Ubuntu 9.10 Netbook Performance
Written by Michael Larabel in Operating Systems on 23 October 2009. Page 1 of 7. 9 Comments

There is just one week left until Ubuntu 9.10 "Karmic Koala" will be released, but is it worth the upgrade if you are running a netbook? From our testing of the development releases, it is most certainly worth the upgrade, especially when compared to Ubuntu 9.04 with its buggy Intel driver stack that caused many problems for Atom netbook users. Ubuntu 9.10 brings many usability improvements to the Linux desktop, various new packages, and the overall system performance has improved too. We have ran a set of benchmarks on both a Dell Inspiron Mini 9 and Samsung NC10 under Ubuntu 9.04 and 9.10 to illustrate the performance gains along with a few regressions.

The Intel Atom N270 CPU with an Intel Mobile 945GME Chipset with integrated Intel graphics powers both the Dell Mini 9 and Samsung NC10. The Inspiron Mini 9 though was loaded up with 1GB of RAM and an 8GB STEC PATA SSD while the NC10 ran with 2GB of RAM and a 32GB OCZ Core Series SSD. Clean installations of Ubuntu 9.04 "Jaunty Jackalope" and Ubuntu 9.10 "Karmic Koala" were done to both of these netbooks, which were then left to run with their stock settings, including the use of Compiz.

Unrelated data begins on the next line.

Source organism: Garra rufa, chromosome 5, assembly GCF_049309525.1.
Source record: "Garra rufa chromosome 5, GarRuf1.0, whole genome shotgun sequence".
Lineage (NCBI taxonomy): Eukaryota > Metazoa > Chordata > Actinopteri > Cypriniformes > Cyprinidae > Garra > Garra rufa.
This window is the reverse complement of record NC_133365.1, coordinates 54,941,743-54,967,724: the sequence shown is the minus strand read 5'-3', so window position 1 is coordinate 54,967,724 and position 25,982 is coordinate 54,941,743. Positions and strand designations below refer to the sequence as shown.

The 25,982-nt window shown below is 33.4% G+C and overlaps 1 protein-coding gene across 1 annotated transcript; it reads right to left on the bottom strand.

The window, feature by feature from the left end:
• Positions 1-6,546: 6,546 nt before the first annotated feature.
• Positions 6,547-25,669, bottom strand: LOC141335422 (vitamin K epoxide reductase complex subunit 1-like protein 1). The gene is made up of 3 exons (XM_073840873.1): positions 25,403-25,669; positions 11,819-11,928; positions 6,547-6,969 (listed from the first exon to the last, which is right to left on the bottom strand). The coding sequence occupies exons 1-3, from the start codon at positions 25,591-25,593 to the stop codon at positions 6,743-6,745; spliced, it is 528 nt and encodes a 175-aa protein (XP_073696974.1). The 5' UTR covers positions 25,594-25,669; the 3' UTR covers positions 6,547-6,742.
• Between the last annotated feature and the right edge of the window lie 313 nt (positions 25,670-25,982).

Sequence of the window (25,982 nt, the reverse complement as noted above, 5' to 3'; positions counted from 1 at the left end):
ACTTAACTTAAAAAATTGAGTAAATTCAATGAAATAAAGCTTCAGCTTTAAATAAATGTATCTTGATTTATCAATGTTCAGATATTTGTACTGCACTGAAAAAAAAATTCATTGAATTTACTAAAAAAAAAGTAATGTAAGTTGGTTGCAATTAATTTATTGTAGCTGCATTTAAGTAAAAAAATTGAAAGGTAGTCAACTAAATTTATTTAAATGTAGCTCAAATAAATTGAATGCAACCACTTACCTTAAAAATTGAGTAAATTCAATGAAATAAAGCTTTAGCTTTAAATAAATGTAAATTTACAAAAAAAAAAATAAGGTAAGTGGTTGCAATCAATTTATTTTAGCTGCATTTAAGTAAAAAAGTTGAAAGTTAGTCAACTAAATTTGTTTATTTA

To recap, Ubuntu 9.04 shipped with the Linux 2.6.28 kernel, GNOME 2.26.1, X Server 1.6.0, xf86-video-intel 2.6.3, Mesa 7.4, GCC 4.3.3, and uses an EXT3 file-system by default. Ubuntu 9.10 is going to be shipping with the Linux 2.6.31 kernel, GNOME 2.28.0, X Server 1.6.4, xf86-video-intel 2.9.0, Mesa 7.6, GCC 4.4.1, and defaults to an EXT4 file-system.

The tests we ran to compare Ubuntu 9.04 and Ubuntu 9.10 on the Dell and Samsung netbooks were OpenArena, LAME MP3 encoding, 7-Zip compression, LZMA compression, IOzone, PostMark, SQLite, PostgreSQL, Crafty, GtkPerf, and QGears2. All of this testing was done through the Phoronix Test Suite, of course.

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